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Tax Relief Will Be Difficult

Just a couple of weeks ago, we reported that Republican leaders in the West Virginia Legislature have big plans for the lawmaking session that begins in January. They hope to eliminate the property tax on business inventory.

Then the report on August revenue came in. For the second month in a row, far less than had been expected was collected to cover the general revenue budget. At the end of the month, the state was nearly $50 million in the red. Why the bottom line was a negative one is troubling.

The two big, sharp knives in the backs of budget planners were personal income and severance taxes. Two months into fiscal 2020, severance taxes had brought in $26.8 million less than had been expected. That means the coal and natural gas industries are not performing as well as the budget analysts thought they would.

Which brings us to sharp knife No. 2: personal income taxes. Budget estimators had expected that by the end of August, $298.6 million would flow in from that source. Actual collections were $21.7 million under projections. Income tax revenue is based on how much people are earning.

Off to a lesser extent was revenue from consumer sales taxes. Two months into the fiscal year, that line was $3.6 million below estimates.

State Road Fund collections by the end of August were $37.6 million less than expected — but there was some good news there. For August alone, income was $17.8 million higher than projections — so perhaps that big fund is on the mend.

Still, the outlook isn’t good. One other number, from the monthly General Revenue Fund cash flow report, raises eyebrows. Last August, the fund collected $5.4 million more than was paid out of it. This August, it paid out $59.1 million more than flowed in.

So you see the concern: Will legislators look at budget numbers in January and February and conclude there’s no way of granting any tax relief?

Getting rid of the property tax on business inventory, including manufacturing equipment, has been a goal of job creators for years. The levy “is the single biggest job killing tax in our state,” state Senate President Mitch Carmichael, R-Jackson, said in late August.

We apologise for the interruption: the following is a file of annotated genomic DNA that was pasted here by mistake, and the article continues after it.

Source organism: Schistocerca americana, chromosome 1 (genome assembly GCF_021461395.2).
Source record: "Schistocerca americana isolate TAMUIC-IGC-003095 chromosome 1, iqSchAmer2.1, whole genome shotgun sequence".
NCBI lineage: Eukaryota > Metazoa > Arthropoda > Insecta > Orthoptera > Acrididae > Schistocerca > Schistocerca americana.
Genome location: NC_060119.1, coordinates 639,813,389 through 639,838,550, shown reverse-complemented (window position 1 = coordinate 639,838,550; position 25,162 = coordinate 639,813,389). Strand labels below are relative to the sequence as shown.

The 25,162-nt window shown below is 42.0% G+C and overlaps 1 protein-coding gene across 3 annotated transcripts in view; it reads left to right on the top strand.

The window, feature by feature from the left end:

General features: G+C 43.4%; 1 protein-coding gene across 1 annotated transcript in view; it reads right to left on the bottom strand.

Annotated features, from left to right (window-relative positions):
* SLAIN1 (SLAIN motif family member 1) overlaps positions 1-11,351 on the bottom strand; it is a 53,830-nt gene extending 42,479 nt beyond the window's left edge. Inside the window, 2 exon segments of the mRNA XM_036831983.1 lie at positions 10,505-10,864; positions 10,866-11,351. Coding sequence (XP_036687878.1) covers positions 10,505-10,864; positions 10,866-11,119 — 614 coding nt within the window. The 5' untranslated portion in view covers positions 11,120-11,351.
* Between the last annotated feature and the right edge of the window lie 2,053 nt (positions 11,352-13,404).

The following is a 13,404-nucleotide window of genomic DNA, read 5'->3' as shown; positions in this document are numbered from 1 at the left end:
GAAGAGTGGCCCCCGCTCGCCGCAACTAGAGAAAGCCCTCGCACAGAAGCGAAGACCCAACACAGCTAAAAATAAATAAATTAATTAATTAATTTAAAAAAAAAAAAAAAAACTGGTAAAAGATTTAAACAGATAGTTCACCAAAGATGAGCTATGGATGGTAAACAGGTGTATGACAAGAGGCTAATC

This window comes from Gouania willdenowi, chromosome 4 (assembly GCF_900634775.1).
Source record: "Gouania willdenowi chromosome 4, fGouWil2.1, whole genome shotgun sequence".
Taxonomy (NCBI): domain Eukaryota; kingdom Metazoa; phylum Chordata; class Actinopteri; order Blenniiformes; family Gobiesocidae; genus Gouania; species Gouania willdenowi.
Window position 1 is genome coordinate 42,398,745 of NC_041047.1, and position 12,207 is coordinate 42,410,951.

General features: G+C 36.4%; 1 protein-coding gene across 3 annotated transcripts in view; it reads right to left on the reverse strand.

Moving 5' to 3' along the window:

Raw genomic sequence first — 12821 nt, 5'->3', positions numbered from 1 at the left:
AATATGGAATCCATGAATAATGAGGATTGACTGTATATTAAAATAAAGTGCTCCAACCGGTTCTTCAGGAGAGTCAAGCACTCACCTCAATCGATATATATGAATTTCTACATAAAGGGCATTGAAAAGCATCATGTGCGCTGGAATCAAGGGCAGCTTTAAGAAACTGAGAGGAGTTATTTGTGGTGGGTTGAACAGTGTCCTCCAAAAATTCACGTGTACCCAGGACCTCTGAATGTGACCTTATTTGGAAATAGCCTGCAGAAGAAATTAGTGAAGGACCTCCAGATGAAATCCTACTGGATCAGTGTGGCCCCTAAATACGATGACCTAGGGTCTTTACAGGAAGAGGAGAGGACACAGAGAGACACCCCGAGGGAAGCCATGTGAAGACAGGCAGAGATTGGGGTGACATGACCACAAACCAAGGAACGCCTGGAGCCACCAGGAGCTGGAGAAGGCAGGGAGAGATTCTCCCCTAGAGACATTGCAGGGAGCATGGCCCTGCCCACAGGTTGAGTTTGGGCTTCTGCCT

It’s a big figure: an estimated $400 million a year. You can see why some businesses would prefer to go to a state without a similar tax, rather than be in West Virginia — or, as Carmichael noted, to have operations here but keep their expensive equipment elsewhere.

Lawmakers are well aware that public schools and local governments are big beneficiaries of the tax. Taking that money away from them would be political suicide — and rightly so.

Eliminating the tax isn’t just a matter of dollar amounts. Doing so would require an amendment to the state constitution. Proposing such a change requires a two-thirds majority in both the state Senate and the House of Delegates — then ratification by voters.

Even if Republican lawmakers could find a way to replace the lost revenue, the reaction from liberals is predictable: Such a move would be a tax break for rich manufacturers, they would claim. In a state where registered Democrats still outnumber Republicans, that could mean failure in the required referendum.

Why not use the $400 million to expand Medicaid even more, liberals would ask. Or to pump more money into public schools.

What we need (see personal income tax figures) is more good jobs in West Virginia — with more people paying taxes, of course. And here’s the thing: We know there aren’t many jobs in natural gas production. It’s the “downstream” industries, using gas byproducts to manufacture things, where the opportunities are.

Are executives of one of those downstream companies going to want to come to West Virginia, where they’ll be taxed on inventory and equipment, or go elsewhere?

So legislators hoping to provide that $400 million a year incentive are to be wished good luck.

They’ll need it.

Myer can be reached at: mmyer@theintelligencer.net.

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